For most people, the hardest part of adjusting to life with HIV isn't the physical issues -- it's the emotional ones. HIV treatment has changed so drastically in recent years that the medical side of HIV has become much easier to tackle in most parts of the world. Newer HIV meds have increasingly few side effects, people on HIV treatment may live just as long as their HIV-negative counterparts, and many people need only take medications once or twice a day to keep HIV in check for many years. Yet for all of the advances in science and medicine, the stigma surrounding HIV persists. For this reason -- and because, let's face it, HIV still is a serious disease to have -- coping with your diagnosis can be areal challenge.
If you're dealing with the emotional aspects of finding out you're HIV positive, here are some important things to keep in mind -- and resources that can help as you adjust to living with HIV.
You are not alone. Millions of people all over the world, of different ages, races, genders and ethnicities, have also experienced what you're going through. Take strength in those numbers and use their courage to inspire you.
Stress and anxiety are real, but beatable. They happen to plenty of people. Don't be afraid to turn to others -- a counselor, a psychologist, a psychiatrist -- for help.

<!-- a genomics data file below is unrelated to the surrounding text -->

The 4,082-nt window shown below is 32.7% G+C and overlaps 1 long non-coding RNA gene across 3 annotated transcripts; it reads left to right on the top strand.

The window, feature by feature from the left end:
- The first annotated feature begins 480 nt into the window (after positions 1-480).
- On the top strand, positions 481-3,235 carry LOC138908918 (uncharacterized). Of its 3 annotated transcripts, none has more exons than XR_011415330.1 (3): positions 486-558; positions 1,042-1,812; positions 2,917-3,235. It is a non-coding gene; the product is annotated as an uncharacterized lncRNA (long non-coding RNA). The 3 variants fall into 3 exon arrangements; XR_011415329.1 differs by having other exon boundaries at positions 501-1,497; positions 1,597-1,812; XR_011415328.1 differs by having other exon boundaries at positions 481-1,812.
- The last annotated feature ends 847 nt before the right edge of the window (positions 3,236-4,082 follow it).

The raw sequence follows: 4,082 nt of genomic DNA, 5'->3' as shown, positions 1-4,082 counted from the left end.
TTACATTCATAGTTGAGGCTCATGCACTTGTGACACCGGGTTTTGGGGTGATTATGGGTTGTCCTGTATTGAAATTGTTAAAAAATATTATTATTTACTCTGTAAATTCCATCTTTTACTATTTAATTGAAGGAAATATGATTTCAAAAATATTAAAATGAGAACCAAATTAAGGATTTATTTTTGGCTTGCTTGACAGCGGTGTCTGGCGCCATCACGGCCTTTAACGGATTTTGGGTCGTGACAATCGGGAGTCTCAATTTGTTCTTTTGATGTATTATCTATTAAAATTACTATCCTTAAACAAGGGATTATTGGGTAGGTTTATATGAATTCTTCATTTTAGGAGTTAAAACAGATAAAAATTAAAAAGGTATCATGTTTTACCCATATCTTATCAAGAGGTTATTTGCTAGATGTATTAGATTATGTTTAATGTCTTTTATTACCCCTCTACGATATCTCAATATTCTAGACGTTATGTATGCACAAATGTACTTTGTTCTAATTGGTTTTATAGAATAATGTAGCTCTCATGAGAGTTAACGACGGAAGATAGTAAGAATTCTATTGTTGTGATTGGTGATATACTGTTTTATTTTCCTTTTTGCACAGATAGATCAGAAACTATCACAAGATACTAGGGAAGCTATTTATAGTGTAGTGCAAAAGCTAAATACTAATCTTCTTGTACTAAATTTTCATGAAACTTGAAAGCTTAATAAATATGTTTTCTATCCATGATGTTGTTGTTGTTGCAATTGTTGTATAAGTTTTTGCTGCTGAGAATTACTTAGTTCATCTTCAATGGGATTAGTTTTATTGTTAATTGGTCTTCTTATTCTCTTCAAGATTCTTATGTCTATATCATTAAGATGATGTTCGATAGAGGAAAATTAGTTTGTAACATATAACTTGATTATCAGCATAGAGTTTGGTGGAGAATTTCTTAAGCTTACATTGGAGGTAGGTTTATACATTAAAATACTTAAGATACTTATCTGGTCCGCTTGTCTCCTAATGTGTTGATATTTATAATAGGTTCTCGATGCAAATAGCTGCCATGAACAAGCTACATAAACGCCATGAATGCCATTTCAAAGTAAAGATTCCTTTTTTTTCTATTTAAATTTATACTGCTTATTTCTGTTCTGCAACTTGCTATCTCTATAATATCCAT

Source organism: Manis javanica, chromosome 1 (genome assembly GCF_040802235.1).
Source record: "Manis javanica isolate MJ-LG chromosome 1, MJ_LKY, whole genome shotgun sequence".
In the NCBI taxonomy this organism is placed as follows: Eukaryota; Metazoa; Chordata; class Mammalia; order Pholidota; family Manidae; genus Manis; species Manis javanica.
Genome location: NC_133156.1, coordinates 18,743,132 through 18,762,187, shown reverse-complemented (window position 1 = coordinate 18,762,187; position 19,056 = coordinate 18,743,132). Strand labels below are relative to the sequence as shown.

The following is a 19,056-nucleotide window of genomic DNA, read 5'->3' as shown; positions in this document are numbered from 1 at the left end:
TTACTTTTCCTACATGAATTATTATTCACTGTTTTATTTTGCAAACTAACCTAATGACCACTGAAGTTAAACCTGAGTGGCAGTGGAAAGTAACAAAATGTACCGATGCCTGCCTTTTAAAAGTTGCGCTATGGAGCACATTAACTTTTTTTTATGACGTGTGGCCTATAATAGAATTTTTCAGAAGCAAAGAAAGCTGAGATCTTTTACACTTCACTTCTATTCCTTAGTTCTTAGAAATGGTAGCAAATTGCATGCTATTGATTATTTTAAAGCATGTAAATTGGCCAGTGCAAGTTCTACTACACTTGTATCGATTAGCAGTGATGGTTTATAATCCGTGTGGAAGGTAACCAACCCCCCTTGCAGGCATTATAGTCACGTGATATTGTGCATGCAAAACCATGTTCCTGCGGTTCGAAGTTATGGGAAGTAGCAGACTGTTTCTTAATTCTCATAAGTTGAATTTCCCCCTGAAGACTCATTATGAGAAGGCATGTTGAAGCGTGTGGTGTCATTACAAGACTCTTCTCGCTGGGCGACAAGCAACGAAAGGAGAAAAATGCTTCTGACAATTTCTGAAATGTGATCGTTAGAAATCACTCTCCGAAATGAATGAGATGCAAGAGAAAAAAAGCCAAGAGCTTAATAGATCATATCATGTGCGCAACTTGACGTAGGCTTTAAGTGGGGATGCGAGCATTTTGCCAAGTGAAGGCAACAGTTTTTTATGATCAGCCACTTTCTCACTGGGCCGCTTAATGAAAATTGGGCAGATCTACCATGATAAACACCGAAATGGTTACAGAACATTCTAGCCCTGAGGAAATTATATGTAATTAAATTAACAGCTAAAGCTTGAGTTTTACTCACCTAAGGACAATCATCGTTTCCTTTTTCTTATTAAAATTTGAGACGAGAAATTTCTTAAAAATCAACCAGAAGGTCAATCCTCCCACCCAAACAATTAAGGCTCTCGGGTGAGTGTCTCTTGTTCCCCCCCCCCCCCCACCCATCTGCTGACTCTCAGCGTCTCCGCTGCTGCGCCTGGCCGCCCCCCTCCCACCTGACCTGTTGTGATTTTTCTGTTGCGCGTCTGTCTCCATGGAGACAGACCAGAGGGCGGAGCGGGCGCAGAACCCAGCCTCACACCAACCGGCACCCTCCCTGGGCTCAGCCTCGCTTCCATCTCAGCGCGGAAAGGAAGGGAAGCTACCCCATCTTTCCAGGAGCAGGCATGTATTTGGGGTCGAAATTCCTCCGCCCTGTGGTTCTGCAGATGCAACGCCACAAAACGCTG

Connect with others. In this day and age, the support you need is rarely farther away than the click of a button!
Depression is common -- and treatable. Be aware of the symptoms -- and the steps you can take to emerge into a happier frame of mind.
Sleep soundly. A good night's sleep may be an elusive dream for many people living with HIV, but there are ways to make restful sleep a reality.
Tips on Telling Others You're Positive
Damaries Cruz, Diagnosed in 1991
"You've got to get to know the person at least a little bit and feel if it's worth it for you to tell them that you are HIV positive. But if you are going to be intimate, then you definitely have to tell them you're positive. It depends on you. If you like this person and you think they're educated enough, you should tell them."
Brian Datcher, Diagnosed in 1996
"It's a tricky thing. When it comes to me professionally disclosing, I don't have any problem with that at all.
When it comes to being intimate with someone and intimate issues, that tends to be a little sticky. Sometimes there are people that you meet that you may have feelings for or emotions. They may not be HIV positive, but they're not asking the right questions, so I like to be honest with myself. I like to let people know what they're getting into."
For more technical tips on disclosure, you can check out this helpful guide to telling others, from AIDS InfoNet.
Visit TheBody.com's Ask the Experts Section on Mental Health and HIV.